What is a Subpoena?
When you’re arrested and charged with a crime in Los Angeles you have the right to defend yourself. In order to assert a strong defense, you’ll probably have to get some outside assistance. There may be witnesses who can offer helpful testimony or documents to support your case. What if a witness doesn’t want to cooperate and testify on your behalf? What if a company is unwilling to turn over documents or evidence that could be crucial to your case?
If the state needs a witness to cooperate or wants to obtain private documents, prosecutors can issue what is known as a subpoena. A subpoena is a court order that requires a person to do something (e.g., show up in court). Since it would be unfair to only allow prosecutors to issue subpoenas, California law also extends the subpoena power to criminal defendants.
Types of Subpoenas in Los Angeles Criminal Cases
There are two main types of subpoenas that can be used in a Los Angeles criminal case: witness subpoena and subpoena duces tecum. Subpoenas can be issued to parties or non-parties in a criminal case. Parties typically include witnesses with personal knowledge that is relevant to your case. Non-parties typically include people or companies that are not involved in your particular case but have information that is important and relevant.
A witness subpoena, when issued properly, requires a person to appear personally in court. These can be incredibly helpful if you know that certain witnesses will be unwilling to participate in your defense willingly. They may hold key information that is crucial to the success of your defense arguments.
Subpoena Duces Tecum
The subpoena duces tecum (“SDT”) is one of the most powerful tools available to criminal defense attorneys. The SDT requires a person or company to disclose and provide documents that are relevant to your case. These documents are typically private and would be unattainable without the assistance of a subpoena. The SDT can require the person to show up in court and bring specific documents or information with them. Alternatively, the SDT can simply require the person to provide specified documents to the defense.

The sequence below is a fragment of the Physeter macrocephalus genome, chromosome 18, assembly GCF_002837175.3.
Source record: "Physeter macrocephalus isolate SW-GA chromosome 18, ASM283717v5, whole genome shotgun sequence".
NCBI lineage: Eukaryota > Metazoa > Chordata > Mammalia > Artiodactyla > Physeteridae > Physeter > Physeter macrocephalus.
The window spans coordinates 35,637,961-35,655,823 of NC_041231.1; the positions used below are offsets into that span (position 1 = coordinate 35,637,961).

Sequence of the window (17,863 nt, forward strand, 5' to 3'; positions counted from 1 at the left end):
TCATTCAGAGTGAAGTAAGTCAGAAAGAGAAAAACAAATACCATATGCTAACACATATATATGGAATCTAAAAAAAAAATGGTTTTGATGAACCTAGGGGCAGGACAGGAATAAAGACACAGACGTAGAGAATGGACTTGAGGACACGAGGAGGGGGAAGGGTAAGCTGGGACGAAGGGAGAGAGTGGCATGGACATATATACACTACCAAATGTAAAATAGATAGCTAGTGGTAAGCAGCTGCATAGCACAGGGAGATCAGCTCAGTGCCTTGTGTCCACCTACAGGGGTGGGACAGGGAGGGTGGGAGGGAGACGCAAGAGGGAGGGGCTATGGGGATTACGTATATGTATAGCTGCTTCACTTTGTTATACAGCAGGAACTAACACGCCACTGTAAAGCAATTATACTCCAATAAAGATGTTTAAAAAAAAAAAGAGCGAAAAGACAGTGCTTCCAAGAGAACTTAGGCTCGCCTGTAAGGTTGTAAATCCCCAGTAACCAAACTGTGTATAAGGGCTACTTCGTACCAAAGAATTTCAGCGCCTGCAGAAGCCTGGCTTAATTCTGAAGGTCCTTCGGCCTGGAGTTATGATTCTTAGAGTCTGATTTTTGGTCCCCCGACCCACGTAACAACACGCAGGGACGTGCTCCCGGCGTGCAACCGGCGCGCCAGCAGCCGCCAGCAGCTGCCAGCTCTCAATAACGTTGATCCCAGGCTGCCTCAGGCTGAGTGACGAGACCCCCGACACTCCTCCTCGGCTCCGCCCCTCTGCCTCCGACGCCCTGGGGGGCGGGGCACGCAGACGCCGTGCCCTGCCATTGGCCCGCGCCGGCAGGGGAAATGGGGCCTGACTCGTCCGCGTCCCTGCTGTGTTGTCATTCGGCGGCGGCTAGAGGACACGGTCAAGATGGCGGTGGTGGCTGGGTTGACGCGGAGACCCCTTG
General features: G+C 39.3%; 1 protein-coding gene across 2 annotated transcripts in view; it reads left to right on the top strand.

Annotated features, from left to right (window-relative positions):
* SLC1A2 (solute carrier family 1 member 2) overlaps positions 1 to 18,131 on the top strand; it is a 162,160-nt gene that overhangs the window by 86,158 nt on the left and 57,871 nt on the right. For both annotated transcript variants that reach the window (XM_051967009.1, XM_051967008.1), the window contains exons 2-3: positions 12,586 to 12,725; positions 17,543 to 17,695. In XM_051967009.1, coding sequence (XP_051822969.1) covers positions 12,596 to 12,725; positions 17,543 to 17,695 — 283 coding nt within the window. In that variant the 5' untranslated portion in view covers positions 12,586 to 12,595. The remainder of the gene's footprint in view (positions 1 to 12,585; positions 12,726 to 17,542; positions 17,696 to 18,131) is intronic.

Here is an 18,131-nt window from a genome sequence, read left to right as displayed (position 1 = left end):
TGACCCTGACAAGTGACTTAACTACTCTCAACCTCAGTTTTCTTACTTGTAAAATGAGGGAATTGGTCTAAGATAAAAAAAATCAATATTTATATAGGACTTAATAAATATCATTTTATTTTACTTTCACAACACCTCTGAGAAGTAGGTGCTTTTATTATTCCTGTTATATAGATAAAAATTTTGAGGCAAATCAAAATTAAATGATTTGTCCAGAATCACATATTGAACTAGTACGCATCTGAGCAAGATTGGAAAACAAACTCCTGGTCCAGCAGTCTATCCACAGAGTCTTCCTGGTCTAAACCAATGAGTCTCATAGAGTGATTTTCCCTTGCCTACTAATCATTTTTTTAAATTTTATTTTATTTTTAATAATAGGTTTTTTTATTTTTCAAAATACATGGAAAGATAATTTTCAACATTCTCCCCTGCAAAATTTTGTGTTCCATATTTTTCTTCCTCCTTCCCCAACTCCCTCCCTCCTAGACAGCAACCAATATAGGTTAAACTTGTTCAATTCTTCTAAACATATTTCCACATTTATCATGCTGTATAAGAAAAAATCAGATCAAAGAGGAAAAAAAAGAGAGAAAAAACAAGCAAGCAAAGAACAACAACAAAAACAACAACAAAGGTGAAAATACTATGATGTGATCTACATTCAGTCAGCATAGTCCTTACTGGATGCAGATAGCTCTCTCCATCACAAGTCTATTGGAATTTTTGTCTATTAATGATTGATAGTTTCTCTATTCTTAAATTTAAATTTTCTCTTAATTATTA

If documents are not provided by the date required by the subpoena, the court can step in on your behalf. The court has the authority to issue a warrant for the arrest of the custodian of the records that have not been disclosed. Continued refusal to comply with the SDT can have very serious consequences for the company. The threat of arrest typically encourages subpoena recipients to comply with requests for documents.
The Importance of Service of Process
Subpoenas can only be effective if they are served in compliance with state and local regulations. Service simply means that the person for whom the subpoena is intended is formally presented with the court order.
So, let’s say you want a witness to show up in court to testify on your behalf. Your attorney can issue a witness subpoena to require their presence in court. Once the subpoena is completed, the form must be personally served to that witness. This means that someone must physically hand the subpoena to the intended recipient. In most cases, anyone can serve a subpoena.
However, in criminal cases, defendants are prohibited from serving their own subpoenas. Instead, a peace officer typically serves the subpoena on behalf of the defendant. Once service is complete the officer must then make a written return of the service. Subpoenas that are not served properly are invalid.
What Happens If a Witness Ignores a Subpoena?
Even though the subpoena can be issued by a criminal defense attorney, it is still a valid court order. As a result, there are serious consequences for ignoring or violating a subpoena. If a witness refuses to show up in court or disclose documents they can be charged with contempt of court. If convicted, the punishment can include up to 6 months in a Los Angeles County Jail and $1,000 in fines.
It’s important to speak with an attorney if you’ve been arrested for a crime in Los Angeles. Contact the Rodriguez Law Group for help understanding your rights and options. We offer a free consultation, so call us for immediate legal assistance today.
Last Updated on December 29, 2021